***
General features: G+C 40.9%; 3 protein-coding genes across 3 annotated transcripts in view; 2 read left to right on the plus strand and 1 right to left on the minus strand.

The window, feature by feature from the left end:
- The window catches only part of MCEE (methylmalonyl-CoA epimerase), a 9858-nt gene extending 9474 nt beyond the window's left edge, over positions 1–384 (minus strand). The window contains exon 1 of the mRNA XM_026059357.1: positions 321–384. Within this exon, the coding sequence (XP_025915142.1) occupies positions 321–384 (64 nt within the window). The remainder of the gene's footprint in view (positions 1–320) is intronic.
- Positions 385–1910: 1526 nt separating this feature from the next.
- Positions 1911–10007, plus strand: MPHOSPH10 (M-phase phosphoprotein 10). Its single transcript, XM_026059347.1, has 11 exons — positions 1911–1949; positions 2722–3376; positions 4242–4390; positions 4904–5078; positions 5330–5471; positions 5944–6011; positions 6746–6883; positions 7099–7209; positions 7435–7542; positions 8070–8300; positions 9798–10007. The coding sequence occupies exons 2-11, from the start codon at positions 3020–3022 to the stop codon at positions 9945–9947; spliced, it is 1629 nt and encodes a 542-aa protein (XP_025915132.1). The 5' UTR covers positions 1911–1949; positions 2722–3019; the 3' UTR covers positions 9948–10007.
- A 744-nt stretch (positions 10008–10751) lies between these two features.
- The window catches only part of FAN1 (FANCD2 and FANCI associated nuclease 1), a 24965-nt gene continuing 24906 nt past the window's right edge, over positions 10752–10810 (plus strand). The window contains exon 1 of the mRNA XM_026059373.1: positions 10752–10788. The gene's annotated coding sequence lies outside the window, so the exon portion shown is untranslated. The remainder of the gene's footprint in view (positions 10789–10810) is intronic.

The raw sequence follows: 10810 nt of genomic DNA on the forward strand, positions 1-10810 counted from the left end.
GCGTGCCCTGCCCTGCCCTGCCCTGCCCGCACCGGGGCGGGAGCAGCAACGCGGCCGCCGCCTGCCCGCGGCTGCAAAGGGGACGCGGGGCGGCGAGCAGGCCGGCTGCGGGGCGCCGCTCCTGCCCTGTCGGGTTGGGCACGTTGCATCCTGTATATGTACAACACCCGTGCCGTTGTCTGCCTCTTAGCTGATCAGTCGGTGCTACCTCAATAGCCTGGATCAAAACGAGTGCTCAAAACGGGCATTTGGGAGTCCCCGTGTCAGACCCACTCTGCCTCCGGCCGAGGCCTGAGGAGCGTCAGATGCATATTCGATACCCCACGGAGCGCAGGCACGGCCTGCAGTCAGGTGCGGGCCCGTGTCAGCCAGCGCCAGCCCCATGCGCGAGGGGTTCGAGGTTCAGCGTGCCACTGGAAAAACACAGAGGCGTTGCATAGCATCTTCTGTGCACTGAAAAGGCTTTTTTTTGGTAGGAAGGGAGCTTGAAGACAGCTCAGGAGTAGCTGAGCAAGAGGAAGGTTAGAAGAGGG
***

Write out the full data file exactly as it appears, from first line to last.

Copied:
General features: G+C 40.9%; 3 protein-coding genes across 3 annotated transcripts in view; 2 read left to right on the plus strand and 1 right to left on the minus strand.

The window, feature by feature from the left end:
- The window catches only part of MCEE (methylmalonyl-CoA epimerase), a 9858-nt gene extending 9474 nt beyond the window's left edge, over positions 1–384 (minus strand). The window contains exon 1 of the mRNA XM_026059357.1: positions 321–384. Within this exon, the coding sequence (XP_025915142.1) occupies positions 321–384 (64 nt within the window). The remainder of the gene's footprint in view (positions 1–320) is intronic.
- Positions 385–1910: 1526 nt separating this feature from the next.
- Positions 1911–10007, plus strand: MPHOSPH10 (M-phase phosphoprotein 10). Its single transcript, XM_026059347.1, has 11 exons — positions 1911–1949; positions 2722–3376; positions 4242–4390; positions 4904–5078; positions 5330–5471; positions 5944–6011; positions 6746–6883; positions 7099–7209; positions 7435–7542; positions 8070–8300; positions 9798–10007. The coding sequence occupies exons 2-11, from the start codon at positions 3020–3022 to the stop codon at positions 9945–9947; spliced, it is 1629 nt and encodes a 542-aa protein (XP_025915132.1). The 5' UTR covers positions 1911–1949; positions 2722–3019; the 3' UTR covers positions 9948–10007.
- A 744-nt stretch (positions 10008–10751) lies between these two features.
- The window catches only part of FAN1 (FANCD2 and FANCI associated nuclease 1), a 24965-nt gene continuing 24906 nt past the window's right edge, over positions 10752–10810 (plus strand). The window contains exon 1 of the mRNA XM_026059373.1: positions 10752–10788. The gene's annotated coding sequence lies outside the window, so the exon portion shown is untranslated. The remainder of the gene's footprint in view (positions 10789–10810) is intronic.

The raw sequence follows: 10810 nt of genomic DNA on the forward strand, positions 1-10810 counted from the left end.
GCGTGCCCTGCCCTGCCCTGCCCTGCCCGCACCGGGGCGGGAGCAGCAACGCGGCCGCCGCCTGCCCGCGGCTGCAAAGGGGACGCGGGGCGGCGAGCAGGCCGGCTGCGGGGCGCCGCTCCTGCCCTGTCGGGTTGGGCACGTTGCATCCTGTATATGTACAACACCCGTGCCGTTGTCTGCCTCTTAGCTGATCAGTCGGTGCTACCTCAATAGCCTGGATCAAAACGAGTGCTCAAAACGGGCATTTGGGAGTCCCCGTGTCAGACCCACTCTGCCTCCGGCCGAGGCCTGAGGAGCGTCAGATGCATATTCGATACCCCACGGAGCGCAGGCACGGCCTGCAGTCAGGTGCGGGCCCGTGTCAGCCAGCGCCAGCCCCATGCGCGAGGGGTTCGAGGTTCAGCGTGCCACTGGAAAAACACAGAGGCGTTGCATAGCATCTTCTGTGCACTGAAAAGGCTTTTTTTTGGTAGGAAGGGAGCTTGAAGACAGCTCAGGAGTAGCTGAGCAAGAGGAAGGTTAGAAGAGGG